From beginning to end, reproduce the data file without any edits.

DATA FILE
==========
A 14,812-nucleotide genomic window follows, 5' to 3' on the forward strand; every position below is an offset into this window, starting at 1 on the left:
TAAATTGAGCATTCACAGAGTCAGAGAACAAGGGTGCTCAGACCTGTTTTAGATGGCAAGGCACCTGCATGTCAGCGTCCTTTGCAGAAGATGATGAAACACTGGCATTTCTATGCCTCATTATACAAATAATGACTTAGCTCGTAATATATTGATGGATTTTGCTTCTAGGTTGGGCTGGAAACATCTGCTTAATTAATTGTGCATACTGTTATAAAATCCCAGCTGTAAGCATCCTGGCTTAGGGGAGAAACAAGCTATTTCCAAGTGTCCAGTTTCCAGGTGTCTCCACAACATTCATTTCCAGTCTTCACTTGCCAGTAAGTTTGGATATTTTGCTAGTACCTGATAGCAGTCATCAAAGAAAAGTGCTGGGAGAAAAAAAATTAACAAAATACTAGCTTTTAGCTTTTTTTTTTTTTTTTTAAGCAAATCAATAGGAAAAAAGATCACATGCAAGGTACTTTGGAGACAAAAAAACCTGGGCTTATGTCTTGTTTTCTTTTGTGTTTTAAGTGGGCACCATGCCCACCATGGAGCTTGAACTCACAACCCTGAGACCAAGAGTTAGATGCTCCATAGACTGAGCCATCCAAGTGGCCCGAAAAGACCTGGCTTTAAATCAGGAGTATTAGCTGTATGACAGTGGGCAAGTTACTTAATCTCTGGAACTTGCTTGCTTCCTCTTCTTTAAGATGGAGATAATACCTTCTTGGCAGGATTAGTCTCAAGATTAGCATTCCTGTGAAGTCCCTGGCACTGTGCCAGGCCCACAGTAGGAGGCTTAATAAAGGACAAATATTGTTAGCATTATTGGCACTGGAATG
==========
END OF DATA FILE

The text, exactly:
A 14,812-nucleotide genomic window follows, 5' to 3' on the forward strand; every position below is an offset into this window, starting at 1 on the left:
TAAATTGAGCATTCACAGAGTCAGAGAACAAGGGTGCTCAGACCTGTTTTAGATGGCAAGGCACCTGCATGTCAGCGTCCTTTGCAGAAGATGATGAAACACTGGCATTTCTATGCCTCATTATACAAATAATGACTTAGCTCGTAATATATTGATGGATTTTGCTTCTAGGTTGGGCTGGAAACATCTGCTTAATTAATTGTGCATACTGTTATAAAATCCCAGCTGTAAGCATCCTGGCTTAGGGGAGAAACAAGCTATTTCCAAGTGTCCAGTTTCCAGGTGTCTCCACAACATTCATTTCCAGTCTTCACTTGCCAGTAAGTTTGGATATTTTGCTAGTACCTGATAGCAGTCATCAAAGAAAAGTGCTGGGAGAAAAAAAATTAACAAAATACTAGCTTTTAGCTTTTTTTTTTTTTTTTTAAGCAAATCAATAGGAAAAAAGATCACATGCAAGGTACTTTGGAGACAAAAAAACCTGGGCTTATGTCTTGTTTTCTTTTGTGTTTTAAGTGGGCACCATGCCCACCATGGAGCTTGAACTCACAACCCTGAGACCAAGAGTTAGATGCTCCATAGACTGAGCCATCCAAGTGGCCCGAAAAGACCTGGCTTTAAATCAGGAGTATTAGCTGTATGACAGTGGGCAAGTTACTTAATCTCTGGAACTTGCTTGCTTCCTCTTCTTTAAGATGGAGATAATACCTTCTTGGCAGGATTAGTCTCAAGATTAGCATTCCTGTGAAGTCCCTGGCACTGTGCCAGGCCCACAGTAGGAGGCTTAATAAAGGACAAATATTGTTAGCATTATTGGCACTGGAATG